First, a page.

Hawaii’s last monarch who was ousted and sentenced to hard labour

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January 29 marks 132 years since the last Sovereign and the only Queen Regent of the Hawaiian Kingdom ascended the throne. Ruling from 1891 to 1893, Liliʻuokalani’s story is intertwined with how the island chain went from a sovereign kingdom to a republic to a US territory and, eventually, a state. Her reign was cut short by a military coup, bolstered by the US Marines in a bid to protect US interests, which left the monarchy unable to defend itself. Here looks at the life, reign, and legacy of Queen Liliʻuokalani.

Journey to the throne

Born in 1838 as Lydia Kamaka‘eha, she was immediately welcomed into a high-status family: her mother was an advisor to Kamehameha III, who ruled from 1825 to 1854, and many of her ancestors were of noble descent. Before his death, Kamehameha III adopted his nephew, who reigned over Hawaii as Kamehameha IV.

As a member of Hawaiian nobility, Lydia was educated by missionaries, toured much of the Western world, and spent time in the King’s court.

In September 1962, she married American-born John Owen Dominis, who became an official in the Hawaiian government, later serving as governor of Oahu and Maui. King Kamehameha IV and other royals were honoured guests at the wedding.

Their marriage, however, was an unhappy one, according to the Queen’s memoir, with attention drawn to Dominis’ infidelities. They did not have any children, but Dominis did father a child with one of his wife’s servants in 1883.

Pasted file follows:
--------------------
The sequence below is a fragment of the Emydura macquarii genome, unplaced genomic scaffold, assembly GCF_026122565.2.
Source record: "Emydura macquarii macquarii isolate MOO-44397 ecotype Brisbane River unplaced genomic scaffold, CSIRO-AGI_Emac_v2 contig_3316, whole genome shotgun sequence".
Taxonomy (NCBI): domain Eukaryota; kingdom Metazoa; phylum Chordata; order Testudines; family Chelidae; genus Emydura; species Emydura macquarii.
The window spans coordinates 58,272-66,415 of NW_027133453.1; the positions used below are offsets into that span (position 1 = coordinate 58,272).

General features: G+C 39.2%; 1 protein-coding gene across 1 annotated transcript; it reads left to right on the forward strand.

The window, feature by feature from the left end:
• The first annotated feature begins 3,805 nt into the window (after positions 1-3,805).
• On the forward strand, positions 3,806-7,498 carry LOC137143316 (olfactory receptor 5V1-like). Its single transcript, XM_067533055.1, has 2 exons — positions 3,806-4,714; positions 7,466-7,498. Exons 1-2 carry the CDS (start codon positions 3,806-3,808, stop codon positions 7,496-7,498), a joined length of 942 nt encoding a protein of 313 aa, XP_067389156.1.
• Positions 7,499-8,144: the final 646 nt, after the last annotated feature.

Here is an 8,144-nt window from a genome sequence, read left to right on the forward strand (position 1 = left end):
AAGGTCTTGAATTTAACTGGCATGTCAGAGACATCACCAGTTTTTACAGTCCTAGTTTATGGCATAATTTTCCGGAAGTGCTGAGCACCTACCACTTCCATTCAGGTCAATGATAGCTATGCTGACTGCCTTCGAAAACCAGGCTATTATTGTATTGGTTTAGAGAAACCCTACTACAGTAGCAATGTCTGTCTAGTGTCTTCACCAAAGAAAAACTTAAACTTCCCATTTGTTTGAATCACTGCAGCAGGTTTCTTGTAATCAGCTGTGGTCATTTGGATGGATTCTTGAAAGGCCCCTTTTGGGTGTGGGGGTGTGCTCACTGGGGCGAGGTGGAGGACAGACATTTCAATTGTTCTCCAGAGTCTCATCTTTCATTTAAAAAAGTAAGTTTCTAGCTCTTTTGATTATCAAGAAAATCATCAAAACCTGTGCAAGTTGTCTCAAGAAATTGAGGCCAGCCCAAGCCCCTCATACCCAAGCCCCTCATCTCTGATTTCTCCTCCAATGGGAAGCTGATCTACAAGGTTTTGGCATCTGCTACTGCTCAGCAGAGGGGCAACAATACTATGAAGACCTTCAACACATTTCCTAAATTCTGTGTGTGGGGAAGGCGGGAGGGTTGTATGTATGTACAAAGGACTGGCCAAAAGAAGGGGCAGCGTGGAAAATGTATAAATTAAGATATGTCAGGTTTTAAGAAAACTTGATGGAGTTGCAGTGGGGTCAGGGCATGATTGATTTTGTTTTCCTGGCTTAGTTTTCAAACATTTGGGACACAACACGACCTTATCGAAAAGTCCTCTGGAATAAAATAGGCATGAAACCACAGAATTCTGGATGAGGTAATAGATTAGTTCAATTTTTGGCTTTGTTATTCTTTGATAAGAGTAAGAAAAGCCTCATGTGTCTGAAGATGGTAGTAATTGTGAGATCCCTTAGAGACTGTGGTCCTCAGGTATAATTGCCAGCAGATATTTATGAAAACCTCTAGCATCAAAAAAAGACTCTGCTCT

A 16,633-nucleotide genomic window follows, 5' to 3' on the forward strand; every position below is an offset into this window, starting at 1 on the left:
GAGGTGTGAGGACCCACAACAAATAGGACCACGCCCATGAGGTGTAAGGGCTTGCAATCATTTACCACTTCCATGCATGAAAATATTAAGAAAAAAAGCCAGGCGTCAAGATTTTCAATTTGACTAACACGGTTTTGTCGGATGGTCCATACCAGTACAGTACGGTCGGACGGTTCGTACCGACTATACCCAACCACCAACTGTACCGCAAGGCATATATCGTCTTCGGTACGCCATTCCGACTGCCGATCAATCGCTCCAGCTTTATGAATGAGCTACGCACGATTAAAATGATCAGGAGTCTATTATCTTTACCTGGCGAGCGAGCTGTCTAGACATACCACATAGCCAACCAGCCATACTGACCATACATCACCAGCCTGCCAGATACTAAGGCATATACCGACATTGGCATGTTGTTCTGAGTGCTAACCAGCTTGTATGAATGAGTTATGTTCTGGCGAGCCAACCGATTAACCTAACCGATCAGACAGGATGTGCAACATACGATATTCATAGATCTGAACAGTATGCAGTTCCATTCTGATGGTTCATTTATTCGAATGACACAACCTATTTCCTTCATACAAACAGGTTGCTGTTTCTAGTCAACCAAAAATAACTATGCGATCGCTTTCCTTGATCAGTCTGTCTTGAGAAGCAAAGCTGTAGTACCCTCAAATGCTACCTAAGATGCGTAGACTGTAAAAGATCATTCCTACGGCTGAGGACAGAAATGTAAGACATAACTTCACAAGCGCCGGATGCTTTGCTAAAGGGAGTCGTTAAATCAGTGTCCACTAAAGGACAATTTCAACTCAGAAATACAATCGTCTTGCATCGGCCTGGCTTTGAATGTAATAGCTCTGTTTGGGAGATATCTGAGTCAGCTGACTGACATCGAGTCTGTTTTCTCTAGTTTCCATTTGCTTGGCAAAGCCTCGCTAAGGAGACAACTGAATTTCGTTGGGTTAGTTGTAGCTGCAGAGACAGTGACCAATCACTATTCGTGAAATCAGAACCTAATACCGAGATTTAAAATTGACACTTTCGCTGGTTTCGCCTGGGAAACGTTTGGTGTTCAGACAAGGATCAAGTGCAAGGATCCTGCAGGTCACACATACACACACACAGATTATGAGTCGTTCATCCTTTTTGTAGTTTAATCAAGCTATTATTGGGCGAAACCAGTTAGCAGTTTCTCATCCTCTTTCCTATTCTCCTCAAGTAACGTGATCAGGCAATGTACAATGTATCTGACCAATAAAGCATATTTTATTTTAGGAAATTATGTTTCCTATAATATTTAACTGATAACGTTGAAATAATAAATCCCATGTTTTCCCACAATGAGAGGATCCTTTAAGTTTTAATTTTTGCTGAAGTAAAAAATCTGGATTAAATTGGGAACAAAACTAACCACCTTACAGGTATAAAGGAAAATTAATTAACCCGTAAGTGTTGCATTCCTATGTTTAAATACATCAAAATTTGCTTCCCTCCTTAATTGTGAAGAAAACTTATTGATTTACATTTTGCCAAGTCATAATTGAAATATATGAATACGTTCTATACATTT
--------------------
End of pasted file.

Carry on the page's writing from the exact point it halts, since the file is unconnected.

Lydia eventually adopted her husband’s son, who became known as John ʻAimoku Dominis, in 1910. Before that, she adopted two other children: Lydia Kaʻonohiponiponiokalani Aholo, the daughter of a family friend and Joseph Kaiponohea ʻAeʻa, the son of a retainer.

Throughout her marriage, Lydia maintained her position in the court circle of Kamehameha IV and later his brother who took the title of Kamehameha V.

In 1872, he died without naming a successor. The legislature was therefore empowered to elect a new king and establish a new line of succession. Lunalilo became the first elected king of Hawaii but died without an heir in 1874.

In the election that followed, Lydia’s brother David Kalākaua was selected and ruled as King Kalākaua. Upon his accession, David named his brother William Pitt Leleiohoku as heir to the throne but the day after William’s death in April 1877, Princess Lydia Kamaka‘eha was named heir apparent and received the title Lili‘uokalani.

Over the next 14 years, she established herself in that role, serving as regent during King Kalākaua’s world tour in 1881 and playing an active role in organising schools for Hawaiian youth. In 1887, she was received by US President Grover Cleveland and Britain’s Queen Victoria during her Golden Jubilee.

Hawaii’s Queen Regent

After her brother’s death in January 1891, Lili‘uokalani ascended the throne, becoming the first woman to ever rule over Hawaii. However, the Queen’s reign was short-lived.